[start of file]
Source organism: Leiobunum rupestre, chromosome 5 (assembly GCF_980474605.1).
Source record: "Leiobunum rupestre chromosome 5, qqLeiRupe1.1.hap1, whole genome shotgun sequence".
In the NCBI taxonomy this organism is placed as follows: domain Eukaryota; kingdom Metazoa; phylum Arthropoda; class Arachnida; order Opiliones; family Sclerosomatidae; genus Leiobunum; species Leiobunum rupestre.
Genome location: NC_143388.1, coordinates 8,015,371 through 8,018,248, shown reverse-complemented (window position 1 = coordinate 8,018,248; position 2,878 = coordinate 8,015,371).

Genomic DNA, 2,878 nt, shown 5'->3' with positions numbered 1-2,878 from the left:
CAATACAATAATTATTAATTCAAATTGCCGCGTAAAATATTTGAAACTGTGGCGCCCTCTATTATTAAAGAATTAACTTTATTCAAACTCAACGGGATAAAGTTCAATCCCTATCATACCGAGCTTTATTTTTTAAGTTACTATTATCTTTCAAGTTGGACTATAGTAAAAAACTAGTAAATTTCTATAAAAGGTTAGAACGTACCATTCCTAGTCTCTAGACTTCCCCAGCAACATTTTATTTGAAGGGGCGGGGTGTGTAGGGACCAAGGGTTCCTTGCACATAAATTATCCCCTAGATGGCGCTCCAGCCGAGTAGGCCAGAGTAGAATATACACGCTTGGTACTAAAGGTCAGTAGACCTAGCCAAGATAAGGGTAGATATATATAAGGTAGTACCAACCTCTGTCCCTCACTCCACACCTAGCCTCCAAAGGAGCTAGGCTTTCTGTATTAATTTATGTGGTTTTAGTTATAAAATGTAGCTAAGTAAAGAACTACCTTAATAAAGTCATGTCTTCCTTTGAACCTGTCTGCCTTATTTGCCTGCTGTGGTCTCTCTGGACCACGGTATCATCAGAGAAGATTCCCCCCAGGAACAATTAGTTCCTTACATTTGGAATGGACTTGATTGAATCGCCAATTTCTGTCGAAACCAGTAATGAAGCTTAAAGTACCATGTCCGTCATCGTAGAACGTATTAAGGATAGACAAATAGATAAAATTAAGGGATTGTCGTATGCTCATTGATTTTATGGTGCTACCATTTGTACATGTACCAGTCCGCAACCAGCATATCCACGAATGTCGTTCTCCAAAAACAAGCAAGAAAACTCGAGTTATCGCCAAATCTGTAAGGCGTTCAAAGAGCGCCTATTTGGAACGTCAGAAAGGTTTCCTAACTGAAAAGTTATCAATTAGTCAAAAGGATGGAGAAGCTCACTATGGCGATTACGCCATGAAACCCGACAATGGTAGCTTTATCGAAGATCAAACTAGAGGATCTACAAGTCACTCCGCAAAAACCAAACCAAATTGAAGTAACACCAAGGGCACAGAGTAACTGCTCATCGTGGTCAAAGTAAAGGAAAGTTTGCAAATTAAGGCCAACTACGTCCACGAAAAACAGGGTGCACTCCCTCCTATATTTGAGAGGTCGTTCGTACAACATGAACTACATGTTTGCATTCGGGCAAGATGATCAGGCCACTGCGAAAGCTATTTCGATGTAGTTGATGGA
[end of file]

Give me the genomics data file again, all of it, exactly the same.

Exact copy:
Source organism: Leiobunum rupestre, chromosome 5 (assembly GCF_980474605.1).
Source record: "Leiobunum rupestre chromosome 5, qqLeiRupe1.1.hap1, whole genome shotgun sequence".
In the NCBI taxonomy this organism is placed as follows: domain Eukaryota; kingdom Metazoa; phylum Arthropoda; class Arachnida; order Opiliones; family Sclerosomatidae; genus Leiobunum; species Leiobunum rupestre.
Genome location: NC_143388.1, coordinates 8,015,371 through 8,018,248, shown reverse-complemented (window position 1 = coordinate 8,018,248; position 2,878 = coordinate 8,015,371).

Genomic DNA, 2,878 nt, shown 5'->3' with positions numbered 1-2,878 from the left:
CAATACAATAATTATTAATTCAAATTGCCGCGTAAAATATTTGAAACTGTGGCGCCCTCTATTATTAAAGAATTAACTTTATTCAAACTCAACGGGATAAAGTTCAATCCCTATCATACCGAGCTTTATTTTTTAAGTTACTATTATCTTTCAAGTTGGACTATAGTAAAAAACTAGTAAATTTCTATAAAAGGTTAGAACGTACCATTCCTAGTCTCTAGACTTCCCCAGCAACATTTTATTTGAAGGGGCGGGGTGTGTAGGGACCAAGGGTTCCTTGCACATAAATTATCCCCTAGATGGCGCTCCAGCCGAGTAGGCCAGAGTAGAATATACACGCTTGGTACTAAAGGTCAGTAGACCTAGCCAAGATAAGGGTAGATATATATAAGGTAGTACCAACCTCTGTCCCTCACTCCACACCTAGCCTCCAAAGGAGCTAGGCTTTCTGTATTAATTTATGTGGTTTTAGTTATAAAATGTAGCTAAGTAAAGAACTACCTTAATAAAGTCATGTCTTCCTTTGAACCTGTCTGCCTTATTTGCCTGCTGTGGTCTCTCTGGACCACGGTATCATCAGAGAAGATTCCCCCCAGGAACAATTAGTTCCTTACATTTGGAATGGACTTGATTGAATCGCCAATTTCTGTCGAAACCAGTAATGAAGCTTAAAGTACCATGTCCGTCATCGTAGAACGTATTAAGGATAGACAAATAGATAAAATTAAGGGATTGTCGTATGCTCATTGATTTTATGGTGCTACCATTTGTACATGTACCAGTCCGCAACCAGCATATCCACGAATGTCGTTCTCCAAAAACAAGCAAGAAAACTCGAGTTATCGCCAAATCTGTAAGGCGTTCAAAGAGCGCCTATTTGGAACGTCAGAAAGGTTTCCTAACTGAAAAGTTATCAATTAGTCAAAAGGATGGAGAAGCTCACTATGGCGATTACGCCATGAAACCCGACAATGGTAGCTTTATCGAAGATCAAACTAGAGGATCTACAAGTCACTCCGCAAAAACCAAACCAAATTGAAGTAACACCAAGGGCACAGAGTAACTGCTCATCGTGGTCAAAGTAAAGGAAAGTTTGCAAATTAAGGCCAACTACGTCCACGAAAAACAGGGTGCACTCCCTCCTATATTTGAGAGGTCGTTCGTACAACATGAACTACATGTTTGCATTCGGGCAAGATGATCAGGCCACTGCGAAAGCTATTTCGATGTAGTTGATGGA